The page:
I am preparing to teach Christian School International’s annual Principal Development Institute (PDI) at the end of this month, and as I work through the curriculum and reflect on what advice I would give to these school leaders (or any leader of people, for that matter), I always come back to one practice. Solitude.
In a world that is beset with the urgent, where every minute is seemingly bombarded by tweets and sensational news stories, as organizational budgets scream out in pain for lack of revenue and our minds are numbed by the day-to-day, establishing a pattern of solitude is a must.
I remember advice I received when I took over command of a flying squadron during my time in the USAF. In a private meeting with my boss prior to the assumption-of-command ceremony, he advised me to close the door of my office for 30-60 minutes a day, to read and reflect, to think the big thoughts about the future of the organization, and to refresh my mind. If I didn’t, he went on to say, I would be overcome by the daily minutia and never get my head above water and really change the squadron’s future trajectory.
There are numerous examples of the importance of the practice of solitude throughout Scripture: Moses in the wilderness, Nehemiah in the night hours, and, of course, Jesus, who practiced the discipline of solitude throughout his earthly ministry. Jesus models this for us by spending 40 days in the wilderness, praying and fasting, before starting his ministry. Before Jesus selected his disciples, he spent the night alone in prayer. After ministering to over five thousand people, Jesus retreated to the hills to be by himself.
The key is to set yourself up in a place to be alone with God, uninterrupted by the day-to-day rhythms that dull your ability to discern the voice of the Holy Spirit as you mediate on God’s Word. Turn off the phone, the computer, pull the blinds, lock the door, and tell your staff to not disturb you for the next hour. Better yet, put it on your schedule so your staff can see what you are doing and learn from your lead! Imagine the creativity that will spread through your organization when an entire staff practices the discipline of solitude, and they open themselves up to the creativity of the Holy Spirit! Your most creative thinking will not happen during times of stress and battle, when you can only react to the endless stream of challenges. Your best ideas will come out of times of solitude and uninterrupted reflection.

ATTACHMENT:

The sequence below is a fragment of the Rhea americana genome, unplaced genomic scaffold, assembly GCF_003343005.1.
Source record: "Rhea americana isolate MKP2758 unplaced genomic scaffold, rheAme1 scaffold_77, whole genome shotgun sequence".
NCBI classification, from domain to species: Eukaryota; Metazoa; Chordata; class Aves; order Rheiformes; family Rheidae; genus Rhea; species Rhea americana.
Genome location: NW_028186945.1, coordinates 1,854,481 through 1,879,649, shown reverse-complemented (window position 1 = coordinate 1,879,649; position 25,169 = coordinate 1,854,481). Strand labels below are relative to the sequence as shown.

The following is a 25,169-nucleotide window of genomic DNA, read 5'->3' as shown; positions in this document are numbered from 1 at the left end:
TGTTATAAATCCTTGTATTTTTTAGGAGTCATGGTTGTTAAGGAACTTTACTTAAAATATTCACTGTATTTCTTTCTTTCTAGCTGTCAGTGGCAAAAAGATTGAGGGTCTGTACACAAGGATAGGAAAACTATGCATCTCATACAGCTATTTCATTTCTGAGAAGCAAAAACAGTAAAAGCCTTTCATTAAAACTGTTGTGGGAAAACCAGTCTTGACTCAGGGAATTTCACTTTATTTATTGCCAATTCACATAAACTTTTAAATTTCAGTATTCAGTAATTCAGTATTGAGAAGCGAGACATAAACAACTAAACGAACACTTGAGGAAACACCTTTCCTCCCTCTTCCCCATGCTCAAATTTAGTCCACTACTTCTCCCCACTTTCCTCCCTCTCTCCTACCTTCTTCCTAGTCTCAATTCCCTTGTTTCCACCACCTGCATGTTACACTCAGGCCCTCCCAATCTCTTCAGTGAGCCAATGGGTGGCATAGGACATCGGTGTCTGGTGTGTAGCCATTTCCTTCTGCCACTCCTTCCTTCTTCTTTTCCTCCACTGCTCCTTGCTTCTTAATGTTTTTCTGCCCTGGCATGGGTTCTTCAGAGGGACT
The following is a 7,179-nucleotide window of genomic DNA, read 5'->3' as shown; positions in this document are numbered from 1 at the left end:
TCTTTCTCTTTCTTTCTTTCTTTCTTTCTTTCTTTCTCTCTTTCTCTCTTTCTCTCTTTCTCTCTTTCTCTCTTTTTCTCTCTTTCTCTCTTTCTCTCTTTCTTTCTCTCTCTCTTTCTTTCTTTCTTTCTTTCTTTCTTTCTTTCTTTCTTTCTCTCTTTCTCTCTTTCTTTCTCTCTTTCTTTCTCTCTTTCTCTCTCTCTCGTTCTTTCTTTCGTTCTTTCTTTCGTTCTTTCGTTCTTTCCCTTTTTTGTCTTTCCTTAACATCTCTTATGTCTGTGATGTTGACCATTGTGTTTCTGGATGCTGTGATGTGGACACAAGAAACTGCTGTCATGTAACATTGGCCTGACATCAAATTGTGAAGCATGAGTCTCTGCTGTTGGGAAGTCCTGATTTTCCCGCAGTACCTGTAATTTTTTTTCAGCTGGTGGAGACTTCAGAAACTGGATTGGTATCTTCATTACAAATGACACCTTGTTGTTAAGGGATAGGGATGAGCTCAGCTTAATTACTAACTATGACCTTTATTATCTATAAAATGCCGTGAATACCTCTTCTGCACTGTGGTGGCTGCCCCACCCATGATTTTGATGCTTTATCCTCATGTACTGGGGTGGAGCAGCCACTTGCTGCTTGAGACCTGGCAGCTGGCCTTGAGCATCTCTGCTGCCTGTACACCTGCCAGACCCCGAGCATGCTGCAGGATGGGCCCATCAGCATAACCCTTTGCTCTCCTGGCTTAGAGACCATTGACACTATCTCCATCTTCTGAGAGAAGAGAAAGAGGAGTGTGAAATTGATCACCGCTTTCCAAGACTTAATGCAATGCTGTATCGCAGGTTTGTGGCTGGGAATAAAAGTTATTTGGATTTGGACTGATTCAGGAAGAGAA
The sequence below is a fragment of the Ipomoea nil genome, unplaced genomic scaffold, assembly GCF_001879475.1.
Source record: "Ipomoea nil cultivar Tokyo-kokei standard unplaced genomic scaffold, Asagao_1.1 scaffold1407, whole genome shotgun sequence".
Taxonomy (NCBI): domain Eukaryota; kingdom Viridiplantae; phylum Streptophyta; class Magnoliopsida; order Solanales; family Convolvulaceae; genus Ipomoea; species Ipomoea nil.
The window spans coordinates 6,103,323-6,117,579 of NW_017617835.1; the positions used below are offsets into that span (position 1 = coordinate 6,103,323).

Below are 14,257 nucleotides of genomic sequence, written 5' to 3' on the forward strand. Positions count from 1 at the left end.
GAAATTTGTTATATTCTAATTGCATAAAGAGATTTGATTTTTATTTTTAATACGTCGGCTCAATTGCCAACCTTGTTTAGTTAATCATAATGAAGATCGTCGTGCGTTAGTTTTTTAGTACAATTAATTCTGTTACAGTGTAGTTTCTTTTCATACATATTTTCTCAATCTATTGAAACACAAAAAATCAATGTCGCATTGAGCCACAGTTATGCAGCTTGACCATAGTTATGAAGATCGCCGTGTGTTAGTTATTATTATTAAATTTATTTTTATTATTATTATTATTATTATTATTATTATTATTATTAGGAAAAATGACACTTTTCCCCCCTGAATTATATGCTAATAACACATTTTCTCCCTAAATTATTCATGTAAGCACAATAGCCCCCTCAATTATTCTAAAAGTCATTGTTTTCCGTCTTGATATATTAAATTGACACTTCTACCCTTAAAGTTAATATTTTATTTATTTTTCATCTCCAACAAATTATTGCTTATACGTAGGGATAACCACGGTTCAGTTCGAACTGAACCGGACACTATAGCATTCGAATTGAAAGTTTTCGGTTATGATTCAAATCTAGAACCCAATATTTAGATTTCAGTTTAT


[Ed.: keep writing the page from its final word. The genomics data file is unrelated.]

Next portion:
But how do I fit this into my busy schedule?
Every leadership book and blog reminds us that time is and will be your most precious resource and one that must be guarded. Everything you do requires time. Famed leadership guru Peter Drucker states that leaders do not start with tasks; they start with their time. Quite simply, make the time. Carve it out of your daily routine. You will gain back the hour by the resulting clarity and focus.
I challenge you to do this. Do it now. Put aside the excuses and get alone with God.
– Joel Westa